Interview with Arjuna da Silva about the structure:
Difficulties starting (3.30m); "get a commitment in writing that your founders will stay 10 years" (5.30m); main issues (a) the challenge of income & (b) giving up one's home & garden for a tent & hut (7.30m); ongoing issue of trying to appease, fly under the radar, of inspectors (10.30m); unexpected costs arising from good intentions (12.30m); haevn't found an architect or engineer willing to take on the liability of untested or unconventional construction by rubber stamping projects without lots of costs, and state-level lobbying for special permits (14.30m); current population 70-75 members on the land, mostly adults, exceptionally challenging for young families with children (17m); children not interested in living on the land (18.30m); interns< WWOOFers and seasonal help (20m); issues with being off the grid, hydro and solar infrastructure (22m); learning to communicate (25m); more on the issues of small families trying to make it (26.30m); Physical landscape of the property & design (30m); issues with codes - "spring water districts" (32.20m); tensions between community infrastructure and personal infrastructure (34.30m); acceptance of alternative culture in the area (36m); dealing with waste water (36.30m); meeting schedule and consensus decision-making process(38.40m); why a reed-bed lagoon system for waste water isn't the best option (41m); agriculture as a key focus of the community & description of systems/activities, "everybody is learning & making mistakes" (42.30); issues with cats and dogs (46.45m); how much food available from the land throughout the year, belief in healthy commerce and local markets (47m); obstacles to food self-sufficiency (50m); provisional contract for dogs, etc (53.30m); wildlife and predators (54m); how the communal work is encouraged, structured, planned - including 1500 hours community service in first 10 years, ~3 hours/week, ccash payment if they don't at $10/hr, etc, capital revenue fund, joining fee $4k per adult, siteholding lease fee, 99 year transferrable lease, $20k for the lease for full-size site holding, quarter acre, plus commons of hundreds of acres (56m); organization of community bureaucracy and labor, including paid positions (60m); more about how a person moves there, full-size, "compact" 60% full size, and cohousing sites, cheapest can come in is $10k, different ways to pay - (a) whole thing up front cash, (b) half down + payments @ 5% interest, (c) sweat equity option where someone trades skill, usually physical but not always (63.30m); CANNOT use bank loans (66.30m); issues utilizing grants (68.30m); cooperatively run businesses/nonprofits onsite including education center & ethanol production/aquaculture/mushrooms, privately-owned plant medicine business, small wood products business,CSA, forestry & construction business, Chuck Marsh's useful plants nursery (70.45m); working on developing earned income from hospitality "if economy will allow it," building a commercial kitchen (76.30m); how to visit and phone number (82.30m)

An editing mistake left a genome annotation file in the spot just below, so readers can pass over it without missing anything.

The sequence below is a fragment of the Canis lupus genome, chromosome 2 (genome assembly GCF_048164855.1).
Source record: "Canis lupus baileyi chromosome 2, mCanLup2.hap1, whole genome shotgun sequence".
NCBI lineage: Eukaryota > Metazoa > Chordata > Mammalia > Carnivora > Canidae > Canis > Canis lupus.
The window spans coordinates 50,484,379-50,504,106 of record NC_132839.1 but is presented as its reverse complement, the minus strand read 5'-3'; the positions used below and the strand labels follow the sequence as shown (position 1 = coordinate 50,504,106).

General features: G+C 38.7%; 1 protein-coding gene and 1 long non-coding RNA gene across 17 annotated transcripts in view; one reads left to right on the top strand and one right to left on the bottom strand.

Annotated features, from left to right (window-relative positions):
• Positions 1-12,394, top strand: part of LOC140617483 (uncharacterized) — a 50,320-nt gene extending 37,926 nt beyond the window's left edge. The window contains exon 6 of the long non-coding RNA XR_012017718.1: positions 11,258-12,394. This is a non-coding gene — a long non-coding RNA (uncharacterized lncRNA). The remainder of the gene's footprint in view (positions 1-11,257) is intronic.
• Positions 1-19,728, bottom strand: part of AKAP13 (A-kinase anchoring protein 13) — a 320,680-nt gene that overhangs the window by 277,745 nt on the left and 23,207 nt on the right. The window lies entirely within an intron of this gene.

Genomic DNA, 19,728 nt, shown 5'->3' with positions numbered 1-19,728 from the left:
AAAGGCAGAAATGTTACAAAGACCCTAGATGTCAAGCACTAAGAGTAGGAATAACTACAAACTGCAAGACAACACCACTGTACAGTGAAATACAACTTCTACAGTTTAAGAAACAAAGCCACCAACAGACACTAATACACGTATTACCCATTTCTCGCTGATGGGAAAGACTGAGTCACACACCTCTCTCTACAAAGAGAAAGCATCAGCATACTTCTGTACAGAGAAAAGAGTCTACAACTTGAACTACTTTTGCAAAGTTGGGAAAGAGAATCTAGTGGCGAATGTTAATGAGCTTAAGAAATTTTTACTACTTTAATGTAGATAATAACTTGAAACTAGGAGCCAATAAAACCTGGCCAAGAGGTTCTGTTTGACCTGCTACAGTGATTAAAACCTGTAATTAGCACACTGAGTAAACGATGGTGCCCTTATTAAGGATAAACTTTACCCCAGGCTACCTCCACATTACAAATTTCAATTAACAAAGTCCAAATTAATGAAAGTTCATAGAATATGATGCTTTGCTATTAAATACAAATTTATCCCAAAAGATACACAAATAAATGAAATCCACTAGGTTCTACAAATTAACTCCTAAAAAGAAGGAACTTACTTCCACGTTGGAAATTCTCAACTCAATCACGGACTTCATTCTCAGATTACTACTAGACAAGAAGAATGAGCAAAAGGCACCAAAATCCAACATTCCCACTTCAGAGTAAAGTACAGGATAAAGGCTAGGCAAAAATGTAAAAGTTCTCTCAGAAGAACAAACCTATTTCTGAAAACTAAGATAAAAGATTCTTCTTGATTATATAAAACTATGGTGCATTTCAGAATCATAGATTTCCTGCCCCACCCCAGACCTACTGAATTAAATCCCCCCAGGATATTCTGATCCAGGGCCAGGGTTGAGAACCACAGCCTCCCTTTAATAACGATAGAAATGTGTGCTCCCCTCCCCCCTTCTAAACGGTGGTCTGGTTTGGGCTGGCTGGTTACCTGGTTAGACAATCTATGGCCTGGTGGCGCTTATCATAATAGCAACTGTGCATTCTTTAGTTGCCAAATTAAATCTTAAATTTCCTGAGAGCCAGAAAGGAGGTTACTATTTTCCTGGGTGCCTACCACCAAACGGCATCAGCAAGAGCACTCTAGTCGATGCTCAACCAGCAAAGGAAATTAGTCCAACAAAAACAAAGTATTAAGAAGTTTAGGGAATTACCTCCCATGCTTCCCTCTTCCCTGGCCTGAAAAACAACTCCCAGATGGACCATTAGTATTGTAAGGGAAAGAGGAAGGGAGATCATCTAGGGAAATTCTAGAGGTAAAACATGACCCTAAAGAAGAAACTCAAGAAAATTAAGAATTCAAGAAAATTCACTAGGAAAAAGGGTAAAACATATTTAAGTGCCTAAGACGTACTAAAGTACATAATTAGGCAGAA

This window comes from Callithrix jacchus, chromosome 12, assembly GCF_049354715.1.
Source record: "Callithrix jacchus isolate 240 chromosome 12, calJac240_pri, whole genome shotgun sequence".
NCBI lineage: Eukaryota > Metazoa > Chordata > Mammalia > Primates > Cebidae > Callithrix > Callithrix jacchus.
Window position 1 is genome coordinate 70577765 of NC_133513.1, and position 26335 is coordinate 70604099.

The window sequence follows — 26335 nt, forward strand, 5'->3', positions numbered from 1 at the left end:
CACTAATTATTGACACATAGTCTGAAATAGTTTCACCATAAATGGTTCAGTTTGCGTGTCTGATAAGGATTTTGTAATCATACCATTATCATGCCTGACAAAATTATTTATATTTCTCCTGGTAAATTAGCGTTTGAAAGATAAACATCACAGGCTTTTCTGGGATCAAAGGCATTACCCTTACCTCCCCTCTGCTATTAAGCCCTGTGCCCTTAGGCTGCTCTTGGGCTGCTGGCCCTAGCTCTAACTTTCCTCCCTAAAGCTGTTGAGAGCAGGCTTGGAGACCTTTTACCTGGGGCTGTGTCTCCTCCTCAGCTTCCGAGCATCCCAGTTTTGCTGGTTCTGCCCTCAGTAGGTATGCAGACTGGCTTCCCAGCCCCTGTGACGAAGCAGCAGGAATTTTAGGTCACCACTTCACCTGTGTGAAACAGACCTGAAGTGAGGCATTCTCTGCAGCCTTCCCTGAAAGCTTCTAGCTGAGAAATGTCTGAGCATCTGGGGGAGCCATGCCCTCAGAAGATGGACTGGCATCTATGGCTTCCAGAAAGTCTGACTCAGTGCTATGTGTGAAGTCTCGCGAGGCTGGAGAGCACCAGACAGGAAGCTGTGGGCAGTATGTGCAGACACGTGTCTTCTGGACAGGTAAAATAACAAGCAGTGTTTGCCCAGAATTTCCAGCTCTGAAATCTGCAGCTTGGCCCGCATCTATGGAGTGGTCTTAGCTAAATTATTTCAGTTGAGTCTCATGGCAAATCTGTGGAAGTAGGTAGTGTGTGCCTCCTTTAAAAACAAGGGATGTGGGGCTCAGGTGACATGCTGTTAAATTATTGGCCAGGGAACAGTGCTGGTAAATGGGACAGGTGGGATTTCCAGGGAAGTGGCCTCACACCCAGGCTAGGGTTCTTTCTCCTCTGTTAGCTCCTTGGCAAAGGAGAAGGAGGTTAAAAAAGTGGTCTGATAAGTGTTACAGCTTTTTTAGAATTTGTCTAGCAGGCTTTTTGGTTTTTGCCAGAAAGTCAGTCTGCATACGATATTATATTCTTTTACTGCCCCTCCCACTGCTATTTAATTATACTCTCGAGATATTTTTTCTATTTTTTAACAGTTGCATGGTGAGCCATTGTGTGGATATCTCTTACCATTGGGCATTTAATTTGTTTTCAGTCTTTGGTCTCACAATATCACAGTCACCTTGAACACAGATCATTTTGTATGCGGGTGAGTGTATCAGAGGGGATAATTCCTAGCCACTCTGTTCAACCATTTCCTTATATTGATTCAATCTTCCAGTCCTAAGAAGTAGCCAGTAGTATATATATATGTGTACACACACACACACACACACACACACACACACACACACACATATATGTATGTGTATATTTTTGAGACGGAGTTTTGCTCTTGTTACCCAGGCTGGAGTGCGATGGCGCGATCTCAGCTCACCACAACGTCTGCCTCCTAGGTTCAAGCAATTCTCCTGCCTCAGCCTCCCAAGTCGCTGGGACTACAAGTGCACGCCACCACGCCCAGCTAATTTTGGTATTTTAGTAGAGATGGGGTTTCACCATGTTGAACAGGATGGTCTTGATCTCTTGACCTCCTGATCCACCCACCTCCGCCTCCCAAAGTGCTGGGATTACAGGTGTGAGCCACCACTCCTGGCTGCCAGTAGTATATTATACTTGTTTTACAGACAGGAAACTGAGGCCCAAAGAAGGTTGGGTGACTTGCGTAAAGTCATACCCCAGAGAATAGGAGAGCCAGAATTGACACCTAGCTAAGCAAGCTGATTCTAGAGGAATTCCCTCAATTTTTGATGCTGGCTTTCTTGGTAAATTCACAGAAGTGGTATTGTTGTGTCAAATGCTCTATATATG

Directory for finding intentional communities (123 in WA state!).
The Beehive Collective.
Website for learning in Ecovillages abroad.